It would be easy to dismiss psychics and mediums as fakes. Illusionists such as Penn & Teller certainly believe they can explain what they do in perfectly rational terms. They, and countless other sceptics, contend psychics are “cold reading” – a combination of reading body language, clever guessing and suggestion – and that, at their worst, unscrupulous practitioners prey on the bereaved or distressed.
But there is no denying a growing interest in the paranormal in Britain. Training schools for psychics are springing up across the country and for many, spirituality has replaced religious faith. Even health spas are offering psychic readings and healing sessions alongside facials and massages. One is EarthSpa in London’s Belgravia. “A lot of spas are now offering things that deal in healing energy,” says EarthSpa’s co-owner, Susan King. “Some of our customers may have a massage and it seems a logical extension of that to talk to someone who explores the spiritual or mental side of what’s causing their stress. I think people feel safe in this environment with a reputable practitioner.” A 50-minute session with their psychic reader, Elizabeth Rose, who claims to channels angels’ energy, costs £80.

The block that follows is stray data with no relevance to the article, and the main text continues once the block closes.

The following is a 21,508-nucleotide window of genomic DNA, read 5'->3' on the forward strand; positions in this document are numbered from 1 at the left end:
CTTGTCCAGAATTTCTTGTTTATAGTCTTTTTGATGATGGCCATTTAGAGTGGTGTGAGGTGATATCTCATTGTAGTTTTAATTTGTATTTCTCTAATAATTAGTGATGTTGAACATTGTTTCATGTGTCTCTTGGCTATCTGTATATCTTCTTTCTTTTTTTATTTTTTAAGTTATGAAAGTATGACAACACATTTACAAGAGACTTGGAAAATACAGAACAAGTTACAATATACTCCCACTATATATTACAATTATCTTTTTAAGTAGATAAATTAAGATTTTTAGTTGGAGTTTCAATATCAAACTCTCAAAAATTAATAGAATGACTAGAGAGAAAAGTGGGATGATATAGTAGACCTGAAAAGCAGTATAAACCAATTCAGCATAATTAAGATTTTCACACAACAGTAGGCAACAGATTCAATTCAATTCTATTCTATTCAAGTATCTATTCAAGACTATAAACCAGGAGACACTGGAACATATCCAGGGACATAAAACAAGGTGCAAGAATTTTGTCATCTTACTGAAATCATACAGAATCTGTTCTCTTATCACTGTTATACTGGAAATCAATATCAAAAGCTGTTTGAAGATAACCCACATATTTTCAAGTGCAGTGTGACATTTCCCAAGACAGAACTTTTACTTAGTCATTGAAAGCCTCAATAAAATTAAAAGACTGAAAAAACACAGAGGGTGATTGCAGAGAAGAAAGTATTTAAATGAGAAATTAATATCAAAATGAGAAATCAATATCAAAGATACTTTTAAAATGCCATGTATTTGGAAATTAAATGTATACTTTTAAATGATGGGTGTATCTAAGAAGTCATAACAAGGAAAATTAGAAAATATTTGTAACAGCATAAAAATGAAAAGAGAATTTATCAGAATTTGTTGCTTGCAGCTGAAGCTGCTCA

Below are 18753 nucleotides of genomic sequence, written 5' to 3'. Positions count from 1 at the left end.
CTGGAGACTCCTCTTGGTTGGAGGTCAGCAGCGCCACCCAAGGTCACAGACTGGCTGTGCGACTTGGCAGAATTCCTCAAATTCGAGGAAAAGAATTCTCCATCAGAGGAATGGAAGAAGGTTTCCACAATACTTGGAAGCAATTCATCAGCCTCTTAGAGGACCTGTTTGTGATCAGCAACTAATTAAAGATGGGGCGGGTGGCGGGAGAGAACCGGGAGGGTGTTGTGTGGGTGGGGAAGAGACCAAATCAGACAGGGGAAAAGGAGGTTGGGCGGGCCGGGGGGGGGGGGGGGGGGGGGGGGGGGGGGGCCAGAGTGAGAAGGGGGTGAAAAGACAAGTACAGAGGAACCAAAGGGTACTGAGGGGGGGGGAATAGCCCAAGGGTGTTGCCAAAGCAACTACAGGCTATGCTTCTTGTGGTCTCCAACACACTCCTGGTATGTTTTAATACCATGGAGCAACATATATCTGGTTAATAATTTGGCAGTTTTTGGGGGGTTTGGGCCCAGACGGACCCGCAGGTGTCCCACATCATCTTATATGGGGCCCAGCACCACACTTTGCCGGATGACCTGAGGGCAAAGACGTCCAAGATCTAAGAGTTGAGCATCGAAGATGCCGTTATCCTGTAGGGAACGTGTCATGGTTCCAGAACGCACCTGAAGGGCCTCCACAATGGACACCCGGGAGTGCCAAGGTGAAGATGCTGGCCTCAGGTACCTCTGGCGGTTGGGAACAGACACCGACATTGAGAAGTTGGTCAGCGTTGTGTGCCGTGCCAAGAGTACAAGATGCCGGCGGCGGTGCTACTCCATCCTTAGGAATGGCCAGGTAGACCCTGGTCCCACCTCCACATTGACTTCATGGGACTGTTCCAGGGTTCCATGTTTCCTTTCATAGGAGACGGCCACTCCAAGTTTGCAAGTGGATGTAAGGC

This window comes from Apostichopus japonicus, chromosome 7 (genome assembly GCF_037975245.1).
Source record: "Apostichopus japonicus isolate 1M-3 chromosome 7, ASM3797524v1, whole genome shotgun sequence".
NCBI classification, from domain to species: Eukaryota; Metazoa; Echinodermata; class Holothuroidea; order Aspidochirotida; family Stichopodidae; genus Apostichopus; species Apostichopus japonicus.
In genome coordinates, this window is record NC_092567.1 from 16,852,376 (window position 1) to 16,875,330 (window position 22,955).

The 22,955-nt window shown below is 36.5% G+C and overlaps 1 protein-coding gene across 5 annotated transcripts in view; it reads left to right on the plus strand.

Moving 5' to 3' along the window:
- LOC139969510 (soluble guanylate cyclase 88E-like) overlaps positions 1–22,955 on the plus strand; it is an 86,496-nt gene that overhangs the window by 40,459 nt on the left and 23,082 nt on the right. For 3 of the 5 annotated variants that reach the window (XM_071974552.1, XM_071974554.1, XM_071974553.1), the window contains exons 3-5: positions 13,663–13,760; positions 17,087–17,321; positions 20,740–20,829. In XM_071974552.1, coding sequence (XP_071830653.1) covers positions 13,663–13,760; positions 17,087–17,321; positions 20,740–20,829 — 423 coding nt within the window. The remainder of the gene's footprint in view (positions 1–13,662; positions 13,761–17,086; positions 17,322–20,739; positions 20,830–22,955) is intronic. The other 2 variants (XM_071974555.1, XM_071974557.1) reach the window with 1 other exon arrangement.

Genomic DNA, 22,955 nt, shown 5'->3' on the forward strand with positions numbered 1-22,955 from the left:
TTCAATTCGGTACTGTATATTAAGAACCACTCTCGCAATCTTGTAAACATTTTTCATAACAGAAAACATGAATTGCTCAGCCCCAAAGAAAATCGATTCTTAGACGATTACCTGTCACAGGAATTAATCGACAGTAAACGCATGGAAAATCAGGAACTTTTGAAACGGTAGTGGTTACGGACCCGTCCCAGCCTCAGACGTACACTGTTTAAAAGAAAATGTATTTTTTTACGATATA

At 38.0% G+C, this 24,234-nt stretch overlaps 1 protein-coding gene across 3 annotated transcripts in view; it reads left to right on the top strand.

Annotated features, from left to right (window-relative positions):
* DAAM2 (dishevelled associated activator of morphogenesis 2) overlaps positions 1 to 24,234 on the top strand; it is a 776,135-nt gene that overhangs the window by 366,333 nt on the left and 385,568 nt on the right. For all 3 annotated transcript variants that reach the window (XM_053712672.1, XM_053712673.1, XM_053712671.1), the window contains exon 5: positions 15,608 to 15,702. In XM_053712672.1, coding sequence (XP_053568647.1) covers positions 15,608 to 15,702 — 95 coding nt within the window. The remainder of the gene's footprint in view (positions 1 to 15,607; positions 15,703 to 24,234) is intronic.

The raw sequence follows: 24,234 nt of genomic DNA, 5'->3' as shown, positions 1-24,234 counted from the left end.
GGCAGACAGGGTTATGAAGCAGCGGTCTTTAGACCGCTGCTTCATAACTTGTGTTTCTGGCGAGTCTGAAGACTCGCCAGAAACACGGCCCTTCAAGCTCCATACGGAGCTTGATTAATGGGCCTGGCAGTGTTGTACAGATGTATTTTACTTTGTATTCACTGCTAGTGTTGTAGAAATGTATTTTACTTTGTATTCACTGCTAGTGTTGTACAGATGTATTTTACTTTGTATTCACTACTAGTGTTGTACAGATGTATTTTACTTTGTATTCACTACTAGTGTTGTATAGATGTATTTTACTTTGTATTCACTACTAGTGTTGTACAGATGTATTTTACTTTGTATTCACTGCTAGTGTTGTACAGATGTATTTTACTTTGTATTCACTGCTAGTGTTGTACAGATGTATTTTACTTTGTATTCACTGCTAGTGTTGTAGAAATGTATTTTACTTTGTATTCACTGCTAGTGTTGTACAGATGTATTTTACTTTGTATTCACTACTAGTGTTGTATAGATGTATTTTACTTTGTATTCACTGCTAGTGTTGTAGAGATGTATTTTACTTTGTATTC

Meanwhile, Joe Power, who charges half that fee, is taking the spiritual world by storm. The 43-year-old Liverpudlian, who readily admits to an “interesting” past, which includes a spell in prison, regularly sees clients who have lost loved ones in violent circumstances. He’s written an autobiography, entitled The Man Who Sees Dead People, and is currently doing a live show of the same title at the Edinburgh Fringe.